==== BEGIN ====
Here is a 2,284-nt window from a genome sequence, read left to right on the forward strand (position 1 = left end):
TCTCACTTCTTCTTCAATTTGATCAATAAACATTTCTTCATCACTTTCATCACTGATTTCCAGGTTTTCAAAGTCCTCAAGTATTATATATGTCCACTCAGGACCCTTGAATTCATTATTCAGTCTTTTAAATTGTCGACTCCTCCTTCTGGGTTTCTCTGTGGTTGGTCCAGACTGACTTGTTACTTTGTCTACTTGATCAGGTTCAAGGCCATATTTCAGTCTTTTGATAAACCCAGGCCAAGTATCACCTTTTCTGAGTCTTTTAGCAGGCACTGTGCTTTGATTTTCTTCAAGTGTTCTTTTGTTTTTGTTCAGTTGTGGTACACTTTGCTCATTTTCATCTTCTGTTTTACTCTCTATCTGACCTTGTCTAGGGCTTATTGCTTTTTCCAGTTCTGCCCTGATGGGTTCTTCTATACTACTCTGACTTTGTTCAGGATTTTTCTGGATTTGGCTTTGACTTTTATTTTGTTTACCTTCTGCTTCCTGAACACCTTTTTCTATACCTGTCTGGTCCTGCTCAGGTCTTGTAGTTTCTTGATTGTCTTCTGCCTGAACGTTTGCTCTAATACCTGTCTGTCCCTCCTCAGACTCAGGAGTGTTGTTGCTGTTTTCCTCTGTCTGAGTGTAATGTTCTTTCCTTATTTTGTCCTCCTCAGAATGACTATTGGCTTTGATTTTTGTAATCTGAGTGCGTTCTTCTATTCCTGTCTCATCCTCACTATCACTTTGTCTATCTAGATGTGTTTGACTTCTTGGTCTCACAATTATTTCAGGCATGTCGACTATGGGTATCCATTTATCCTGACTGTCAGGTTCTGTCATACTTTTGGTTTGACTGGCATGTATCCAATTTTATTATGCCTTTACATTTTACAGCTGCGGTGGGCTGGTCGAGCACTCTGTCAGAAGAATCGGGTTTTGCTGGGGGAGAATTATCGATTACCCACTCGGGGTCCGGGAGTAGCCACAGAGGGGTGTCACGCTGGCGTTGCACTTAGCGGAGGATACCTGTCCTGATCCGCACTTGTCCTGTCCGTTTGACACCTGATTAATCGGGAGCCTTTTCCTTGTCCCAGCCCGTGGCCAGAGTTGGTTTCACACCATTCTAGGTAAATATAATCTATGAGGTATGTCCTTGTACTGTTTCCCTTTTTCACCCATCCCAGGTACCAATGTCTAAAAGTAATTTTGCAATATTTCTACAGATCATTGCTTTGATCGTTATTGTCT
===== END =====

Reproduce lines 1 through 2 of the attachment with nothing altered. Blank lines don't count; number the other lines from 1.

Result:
Here is a 2,284-nt window from a genome sequence, read left to right on the forward strand (position 1 = left end):
TCTCACTTCTTCTTCAATTTGATCAATAAACATTTCTTCATCACTTTCATCACTGATTTCCAGGTTTTCAAAGTCCTCAAGTATTATATATGTCCACTCAGGACCCTTGAATTCATTATTCAGTCTTTTAAATTGTCGACTCCTCCTTCTGGGTTTCTCTGTGGTTGGTCCAGACTGACTTGTTACTTTGTCTACTTGATCAGGTTCAAGGCCATATTTCAGTCTTTTGATAAACCCAGGCCAAGTATCACCTTTTCTGAGTCTTTTAGCAGGCACTGTGCTTTGATTTTCTTCAAGTGTTCTTTTGTTTTTGTTCAGTTGTGGTACACTTTGCTCATTTTCATCTTCTGTTTTACTCTCTATCTGACCTTGTCTAGGGCTTATTGCTTTTTCCAGTTCTGCCCTGATGGGTTCTTCTATACTACTCTGACTTTGTTCAGGATTTTTCTGGATTTGGCTTTGACTTTTATTTTGTTTACCTTCTGCTTCCTGAACACCTTTTTCTATACCTGTCTGGTCCTGCTCAGGTCTTGTAGTTTCTTGATTGTCTTCTGCCTGAACGTTTGCTCTAATACCTGTCTGTCCCTCCTCAGACTCAGGAGTGTTGTTGCTGTTTTCCTCTGTCTGAGTGTAATGTTCTTTCCTTATTTTGTCCTCCTCAGAATGACTATTGGCTTTGATTTTTGTAATCTGAGTGCGTTCTTCTATTCCTGTCTCATCCTCACTATCACTTTGTCTATCTAGATGTGTTTGACTTCTTGGTCTCACAATTATTTCAGGCATGTCGACTATGGGTATCCATTTATCCTGACTGTCAGGTTCTGTCATACTTTTGGTTTGACTGGCATGTATCCAATTTTATTATGCCTTTACATTTTACAGCTGCGGTGGGCTGGTCGAGCACTCTGTCAGAAGAATCGGGTTTTGCTGGGGGAGAATTATCGATTACCCACTCGGGGTCCGGGAGTAGCCACAGAGGGGTGTCACGCTGGCGTTGCACTTAGCGGAGGATACCTGTCCTGATCCGCACTTGTCCTGTCCGTTTGACACCTGATTAATCGGGAGCCTTTTCCTTGTCCCAGCCCGTGGCCAGAGTTGGTTTCACACCATTCTAGGTAAATATAATCTATGAGGTATGTCCTTGTACTGTTTCCCTTTTTCACCCATCCCAGGTACCAATGTCTAAAAGTAATTTTGCAATATTTCTACAGATCATTGCTTTGATCGTTATTGTCT